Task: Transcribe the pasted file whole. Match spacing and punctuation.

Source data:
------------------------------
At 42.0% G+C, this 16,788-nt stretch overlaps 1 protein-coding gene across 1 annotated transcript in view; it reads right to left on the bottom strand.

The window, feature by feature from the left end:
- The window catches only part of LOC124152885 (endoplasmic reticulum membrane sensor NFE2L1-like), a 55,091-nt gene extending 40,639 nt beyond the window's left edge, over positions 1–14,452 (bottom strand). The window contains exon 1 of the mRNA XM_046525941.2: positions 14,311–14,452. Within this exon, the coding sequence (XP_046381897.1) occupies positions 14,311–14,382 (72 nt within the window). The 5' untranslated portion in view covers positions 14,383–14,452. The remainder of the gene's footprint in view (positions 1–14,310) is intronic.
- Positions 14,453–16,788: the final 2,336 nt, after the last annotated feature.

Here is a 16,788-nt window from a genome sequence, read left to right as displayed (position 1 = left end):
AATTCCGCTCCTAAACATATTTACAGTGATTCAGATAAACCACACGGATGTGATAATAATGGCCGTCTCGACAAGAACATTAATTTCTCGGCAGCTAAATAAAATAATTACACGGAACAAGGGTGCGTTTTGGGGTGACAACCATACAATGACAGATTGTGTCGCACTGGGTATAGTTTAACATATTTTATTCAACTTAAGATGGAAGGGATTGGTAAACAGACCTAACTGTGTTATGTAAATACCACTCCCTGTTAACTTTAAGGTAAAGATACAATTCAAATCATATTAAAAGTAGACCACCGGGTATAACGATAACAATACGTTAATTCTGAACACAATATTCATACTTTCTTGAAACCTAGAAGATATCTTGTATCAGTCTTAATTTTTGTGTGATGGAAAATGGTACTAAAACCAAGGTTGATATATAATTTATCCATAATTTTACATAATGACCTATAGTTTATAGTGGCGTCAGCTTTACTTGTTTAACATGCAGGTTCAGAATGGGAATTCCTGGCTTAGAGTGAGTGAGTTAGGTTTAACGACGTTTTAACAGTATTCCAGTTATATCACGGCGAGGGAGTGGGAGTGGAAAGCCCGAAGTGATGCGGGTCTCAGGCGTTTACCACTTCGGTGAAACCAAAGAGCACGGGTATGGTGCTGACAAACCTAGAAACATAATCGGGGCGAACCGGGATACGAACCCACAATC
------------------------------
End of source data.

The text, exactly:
At 42.0% G+C, this 16,788-nt stretch overlaps 1 protein-coding gene across 1 annotated transcript in view; it reads right to left on the bottom strand.

The window, feature by feature from the left end:
- The window catches only part of LOC124152885 (endoplasmic reticulum membrane sensor NFE2L1-like), a 55,091-nt gene extending 40,639 nt beyond the window's left edge, over positions 1–14,452 (bottom strand). The window contains exon 1 of the mRNA XM_046525941.2: positions 14,311–14,452. Within this exon, the coding sequence (XP_046381897.1) occupies positions 14,311–14,382 (72 nt within the window). The 5' untranslated portion in view covers positions 14,383–14,452. The remainder of the gene's footprint in view (positions 1–14,310) is intronic.
- Positions 14,453–16,788: the final 2,336 nt, after the last annotated feature.

Here is a 16,788-nt window from a genome sequence, read left to right as displayed (position 1 = left end):
AATTCCGCTCCTAAACATATTTACAGTGATTCAGATAAACCACACGGATGTGATAATAATGGCCGTCTCGACAAGAACATTAATTTCTCGGCAGCTAAATAAAATAATTACACGGAACAAGGGTGCGTTTTGGGGTGACAACCATACAATGACAGATTGTGTCGCACTGGGTATAGTTTAACATATTTTATTCAACTTAAGATGGAAGGGATTGGTAAACAGACCTAACTGTGTTATGTAAATACCACTCCCTGTTAACTTTAAGGTAAAGATACAATTCAAATCATATTAAAAGTAGACCACCGGGTATAACGATAACAATACGTTAATTCTGAACACAATATTCATACTTTCTTGAAACCTAGAAGATATCTTGTATCAGTCTTAATTTTTGTGTGATGGAAAATGGTACTAAAACCAAGGTTGATATATAATTTATCCATAATTTTACATAATGACCTATAGTTTATAGTGGCGTCAGCTTTACTTGTTTAACATGCAGGTTCAGAATGGGAATTCCTGGCTTAGAGTGAGTGAGTTAGGTTTAACGACGTTTTAACAGTATTCCAGTTATATCACGGCGAGGGAGTGGGAGTGGAAAGCCCGAAGTGATGCGGGTCTCAGGCGTTTACCACTTCGGTGAAACCAAAGAGCACGGGTATGGTGCTGACAAACCTAGAAACATAATCGGGGCGAACCGGGATACGAACCCACAATC